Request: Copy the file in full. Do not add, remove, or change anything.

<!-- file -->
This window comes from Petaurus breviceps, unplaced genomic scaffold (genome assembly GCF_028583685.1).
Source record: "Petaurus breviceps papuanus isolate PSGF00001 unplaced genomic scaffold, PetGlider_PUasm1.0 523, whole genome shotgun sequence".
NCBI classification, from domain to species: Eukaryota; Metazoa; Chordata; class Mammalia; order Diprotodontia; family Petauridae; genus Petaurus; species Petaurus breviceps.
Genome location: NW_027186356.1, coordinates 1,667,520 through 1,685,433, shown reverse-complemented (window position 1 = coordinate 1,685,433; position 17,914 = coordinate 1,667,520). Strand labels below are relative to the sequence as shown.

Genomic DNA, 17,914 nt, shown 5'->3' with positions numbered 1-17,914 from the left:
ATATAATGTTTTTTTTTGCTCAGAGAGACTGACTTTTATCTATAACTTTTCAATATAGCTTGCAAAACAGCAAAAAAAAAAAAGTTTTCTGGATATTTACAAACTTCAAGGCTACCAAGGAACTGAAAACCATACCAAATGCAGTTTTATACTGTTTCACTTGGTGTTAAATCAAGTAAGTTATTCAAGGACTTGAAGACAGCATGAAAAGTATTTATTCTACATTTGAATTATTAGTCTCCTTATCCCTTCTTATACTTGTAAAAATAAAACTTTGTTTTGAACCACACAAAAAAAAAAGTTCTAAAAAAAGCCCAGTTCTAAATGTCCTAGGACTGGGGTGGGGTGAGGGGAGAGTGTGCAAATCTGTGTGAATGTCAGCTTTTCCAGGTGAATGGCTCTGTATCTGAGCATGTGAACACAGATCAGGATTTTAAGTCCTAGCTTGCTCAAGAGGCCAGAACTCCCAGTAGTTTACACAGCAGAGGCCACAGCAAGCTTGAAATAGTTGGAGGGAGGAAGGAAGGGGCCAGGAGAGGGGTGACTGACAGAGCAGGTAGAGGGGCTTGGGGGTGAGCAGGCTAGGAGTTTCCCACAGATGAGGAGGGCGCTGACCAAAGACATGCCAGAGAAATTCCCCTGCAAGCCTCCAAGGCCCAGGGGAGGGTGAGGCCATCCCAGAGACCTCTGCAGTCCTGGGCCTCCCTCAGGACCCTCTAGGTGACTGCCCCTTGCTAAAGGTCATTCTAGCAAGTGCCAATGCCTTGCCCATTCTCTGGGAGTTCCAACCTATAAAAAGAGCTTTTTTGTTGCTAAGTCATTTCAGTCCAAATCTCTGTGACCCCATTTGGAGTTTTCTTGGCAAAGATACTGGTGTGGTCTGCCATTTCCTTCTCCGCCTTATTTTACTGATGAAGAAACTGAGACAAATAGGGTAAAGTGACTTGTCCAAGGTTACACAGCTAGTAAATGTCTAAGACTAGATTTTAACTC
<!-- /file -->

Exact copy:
This window comes from Petaurus breviceps, unplaced genomic scaffold (genome assembly GCF_028583685.1).
Source record: "Petaurus breviceps papuanus isolate PSGF00001 unplaced genomic scaffold, PetGlider_PUasm1.0 523, whole genome shotgun sequence".
NCBI classification, from domain to species: Eukaryota; Metazoa; Chordata; class Mammalia; order Diprotodontia; family Petauridae; genus Petaurus; species Petaurus breviceps.
Genome location: NW_027186356.1, coordinates 1,667,520 through 1,685,433, shown reverse-complemented (window position 1 = coordinate 1,685,433; position 17,914 = coordinate 1,667,520). Strand labels below are relative to the sequence as shown.

Genomic DNA, 17,914 nt, shown 5'->3' with positions numbered 1-17,914 from the left:
ATATAATGTTTTTTTTTGCTCAGAGAGACTGACTTTTATCTATAACTTTTCAATATAGCTTGCAAAACAGCAAAAAAAAAAAAGTTTTCTGGATATTTACAAACTTCAAGGCTACCAAGGAACTGAAAACCATACCAAATGCAGTTTTATACTGTTTCACTTGGTGTTAAATCAAGTAAGTTATTCAAGGACTTGAAGACAGCATGAAAAGTATTTATTCTACATTTGAATTATTAGTCTCCTTATCCCTTCTTATACTTGTAAAAATAAAACTTTGTTTTGAACCACACAAAAAAAAAAGTTCTAAAAAAAGCCCAGTTCTAAATGTCCTAGGACTGGGGTGGGGTGAGGGGAGAGTGTGCAAATCTGTGTGAATGTCAGCTTTTCCAGGTGAATGGCTCTGTATCTGAGCATGTGAACACAGATCAGGATTTTAAGTCCTAGCTTGCTCAAGAGGCCAGAACTCCCAGTAGTTTACACAGCAGAGGCCACAGCAAGCTTGAAATAGTTGGAGGGAGGAAGGAAGGGGCCAGGAGAGGGGTGACTGACAGAGCAGGTAGAGGGGCTTGGGGGTGAGCAGGCTAGGAGTTTCCCACAGATGAGGAGGGCGCTGACCAAAGACATGCCAGAGAAATTCCCCTGCAAGCCTCCAAGGCCCAGGGGAGGGTGAGGCCATCCCAGAGACCTCTGCAGTCCTGGGCCTCCCTCAGGACCCTCTAGGTGACTGCCCCTTGCTAAAGGTCATTCTAGCAAGTGCCAATGCCTTGCCCATTCTCTGGGAGTTCCAACCTATAAAAAGAGCTTTTTTGTTGCTAAGTCATTTCAGTCCAAATCTCTGTGACCCCATTTGGAGTTTTCTTGGCAAAGATACTGGTGTGGTCTGCCATTTCCTTCTCCGCCTTATTTTACTGATGAAGAAACTGAGACAAATAGGGTAAAGTGACTTGTCCAAGGTTACACAGCTAGTAAATGTCTAAGACTAGATTTTAACTC